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Generative AI in Collaboration: Reality Check

If there was a “term of the year” award for the communications, collaboration, and customer experience space, “generative AI” would win for 2023 in a landslide. This past year saw a slew of gen AI announcements from just about every vendor in the market. But, as we hit the peak of the hype curve, there are very real questions about gen AI heading into 2024, answers to which will determine if the hype translates into actual adoption and customer benefit.


Will companies adopt it?

Metrigy’s Customer Experience Optimization: 2023-24 - Consumer Perspective study earlier this year of ~500 people in the United States found widespread awareness of generative AI but significant concerns related to privacy, security, and trust. Adoption plans were limited, with just 19.7% saying they would use generative AI for content creation and meeting/chat summarization if available. 16.1% said they would not use it. Almost 41% of participants said that for them to trust gen AI, the technology would require human oversight of content creation as well as limitations on how the tools collect data. Nearly 32% say they will never trust it.

AI & Speech Technologies

Specific concerns include accuracy of generative AI responses, security of corporate information that may be available to large language models, and privacy of information captured by generative AI tools such as meeting transcripts and interaction critiques.


What’s the ROI?

As companies get their hands on generative AI assistants they are beginning to focus on ROI, especially when evaluating vendors who charge for AI assistants. We’ve seen in our research over the years that ROI for investments in collaboration applications and features is often difficult to quantify. Some companies look at metrics such as average time spent on repeatable processes to see if they can identify reductions. Other areas may include overall revenue, reduction in costs or staff time, or metrics specific to customer interactions such as first call resolution and customer satisfaction scores.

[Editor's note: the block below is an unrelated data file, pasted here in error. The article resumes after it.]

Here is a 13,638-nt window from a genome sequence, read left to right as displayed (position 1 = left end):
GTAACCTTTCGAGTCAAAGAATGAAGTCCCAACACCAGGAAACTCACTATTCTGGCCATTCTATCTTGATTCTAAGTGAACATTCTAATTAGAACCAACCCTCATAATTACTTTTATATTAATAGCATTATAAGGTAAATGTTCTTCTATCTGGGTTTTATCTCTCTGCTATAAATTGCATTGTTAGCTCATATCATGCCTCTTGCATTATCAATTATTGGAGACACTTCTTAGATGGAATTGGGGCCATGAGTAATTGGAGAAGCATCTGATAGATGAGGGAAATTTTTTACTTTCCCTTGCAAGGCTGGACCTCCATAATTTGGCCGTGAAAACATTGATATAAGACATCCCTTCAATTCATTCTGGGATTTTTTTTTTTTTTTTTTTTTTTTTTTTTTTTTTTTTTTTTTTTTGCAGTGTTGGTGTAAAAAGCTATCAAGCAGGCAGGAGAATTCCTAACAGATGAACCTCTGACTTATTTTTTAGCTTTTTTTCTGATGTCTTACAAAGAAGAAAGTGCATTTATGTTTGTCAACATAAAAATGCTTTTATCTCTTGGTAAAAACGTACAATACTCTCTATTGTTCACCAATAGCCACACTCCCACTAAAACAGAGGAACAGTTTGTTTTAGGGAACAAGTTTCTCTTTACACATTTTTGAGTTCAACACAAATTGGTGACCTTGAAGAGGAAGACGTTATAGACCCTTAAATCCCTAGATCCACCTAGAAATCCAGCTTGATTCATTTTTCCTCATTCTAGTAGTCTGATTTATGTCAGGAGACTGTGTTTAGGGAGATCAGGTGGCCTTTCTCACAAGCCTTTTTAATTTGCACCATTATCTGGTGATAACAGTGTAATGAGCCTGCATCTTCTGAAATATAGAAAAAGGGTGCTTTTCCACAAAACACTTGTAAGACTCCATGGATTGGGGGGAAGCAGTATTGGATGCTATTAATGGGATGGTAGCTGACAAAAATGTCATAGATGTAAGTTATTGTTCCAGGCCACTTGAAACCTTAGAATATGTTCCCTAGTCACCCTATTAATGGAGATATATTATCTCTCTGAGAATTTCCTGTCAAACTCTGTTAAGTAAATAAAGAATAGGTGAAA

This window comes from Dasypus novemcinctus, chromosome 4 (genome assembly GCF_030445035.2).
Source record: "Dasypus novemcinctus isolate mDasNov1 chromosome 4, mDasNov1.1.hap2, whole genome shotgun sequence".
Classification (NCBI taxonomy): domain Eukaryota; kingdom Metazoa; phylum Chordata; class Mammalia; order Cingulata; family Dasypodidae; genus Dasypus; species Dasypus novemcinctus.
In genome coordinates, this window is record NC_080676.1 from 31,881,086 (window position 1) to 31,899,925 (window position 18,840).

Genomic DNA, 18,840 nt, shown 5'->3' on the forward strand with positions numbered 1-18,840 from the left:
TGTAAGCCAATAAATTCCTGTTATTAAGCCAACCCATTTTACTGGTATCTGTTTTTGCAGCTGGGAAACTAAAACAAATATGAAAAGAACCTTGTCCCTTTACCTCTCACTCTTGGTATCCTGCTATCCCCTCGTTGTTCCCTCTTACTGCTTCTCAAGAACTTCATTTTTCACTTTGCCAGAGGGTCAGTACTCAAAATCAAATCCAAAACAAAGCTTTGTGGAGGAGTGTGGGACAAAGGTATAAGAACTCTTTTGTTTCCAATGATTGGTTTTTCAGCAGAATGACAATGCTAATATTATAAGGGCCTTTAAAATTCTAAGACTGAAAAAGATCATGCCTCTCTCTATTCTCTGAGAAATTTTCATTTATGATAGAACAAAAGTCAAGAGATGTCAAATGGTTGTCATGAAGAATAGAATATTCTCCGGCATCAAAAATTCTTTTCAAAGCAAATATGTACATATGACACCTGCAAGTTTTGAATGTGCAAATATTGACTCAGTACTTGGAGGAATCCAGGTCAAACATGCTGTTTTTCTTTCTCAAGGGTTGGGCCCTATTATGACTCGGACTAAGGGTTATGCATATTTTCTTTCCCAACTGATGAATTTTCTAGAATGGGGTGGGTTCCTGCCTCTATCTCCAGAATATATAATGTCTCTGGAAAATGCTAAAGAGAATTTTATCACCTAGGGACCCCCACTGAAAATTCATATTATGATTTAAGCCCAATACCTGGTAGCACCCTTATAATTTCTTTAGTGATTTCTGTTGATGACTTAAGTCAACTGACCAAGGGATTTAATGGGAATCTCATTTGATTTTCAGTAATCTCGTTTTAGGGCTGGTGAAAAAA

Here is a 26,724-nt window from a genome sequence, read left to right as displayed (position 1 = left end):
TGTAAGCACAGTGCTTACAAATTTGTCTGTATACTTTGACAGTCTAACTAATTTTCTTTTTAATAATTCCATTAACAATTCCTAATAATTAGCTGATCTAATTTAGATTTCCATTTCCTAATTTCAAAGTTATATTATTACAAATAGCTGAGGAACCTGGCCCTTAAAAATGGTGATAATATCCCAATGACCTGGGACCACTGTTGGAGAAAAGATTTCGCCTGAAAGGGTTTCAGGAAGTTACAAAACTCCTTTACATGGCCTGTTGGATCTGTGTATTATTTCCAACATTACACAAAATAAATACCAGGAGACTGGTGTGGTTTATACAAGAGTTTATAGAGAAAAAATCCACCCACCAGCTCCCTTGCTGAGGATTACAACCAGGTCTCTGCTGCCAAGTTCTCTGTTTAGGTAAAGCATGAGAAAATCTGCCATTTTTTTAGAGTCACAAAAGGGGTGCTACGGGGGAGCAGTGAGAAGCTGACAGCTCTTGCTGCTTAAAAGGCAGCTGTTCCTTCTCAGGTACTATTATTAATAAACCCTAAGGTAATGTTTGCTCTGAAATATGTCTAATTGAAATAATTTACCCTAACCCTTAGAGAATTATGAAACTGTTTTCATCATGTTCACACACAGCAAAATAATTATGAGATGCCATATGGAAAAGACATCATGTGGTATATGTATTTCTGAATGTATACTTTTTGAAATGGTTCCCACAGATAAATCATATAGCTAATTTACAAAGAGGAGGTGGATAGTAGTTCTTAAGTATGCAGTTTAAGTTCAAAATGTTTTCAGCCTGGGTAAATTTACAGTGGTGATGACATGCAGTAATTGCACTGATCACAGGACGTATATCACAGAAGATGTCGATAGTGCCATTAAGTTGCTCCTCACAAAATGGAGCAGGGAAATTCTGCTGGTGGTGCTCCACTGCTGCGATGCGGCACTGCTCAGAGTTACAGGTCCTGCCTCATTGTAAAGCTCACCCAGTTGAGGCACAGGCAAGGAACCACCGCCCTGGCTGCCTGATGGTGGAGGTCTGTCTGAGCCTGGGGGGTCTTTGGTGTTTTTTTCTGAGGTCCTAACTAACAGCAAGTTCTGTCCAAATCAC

As generative AI assistants go beyond meeting and chat summarization and transcription, identifying ROI should get easier. For example, employees can identify improvements in data analysis and speed of content creation. IT staff can measure improvements in mean-time-to-repair (MTTR) and administrative tasks from the use of generative AI tools for application and network management.

Even for those adopting free tools there will be some associated costs in terms of user and IT training, IT support, and administration, and to meet security, governance, and compliance requirements for generated content such as meeting transcripts or chat summaries.


Does it work?

We’ve been using a generative AI meeting assistant at Metrigy for a few weeks now, and while the meeting summaries are extremely helpful and save time spent taking notes during a meeting, they do require some human intervention to fix errors in transcription.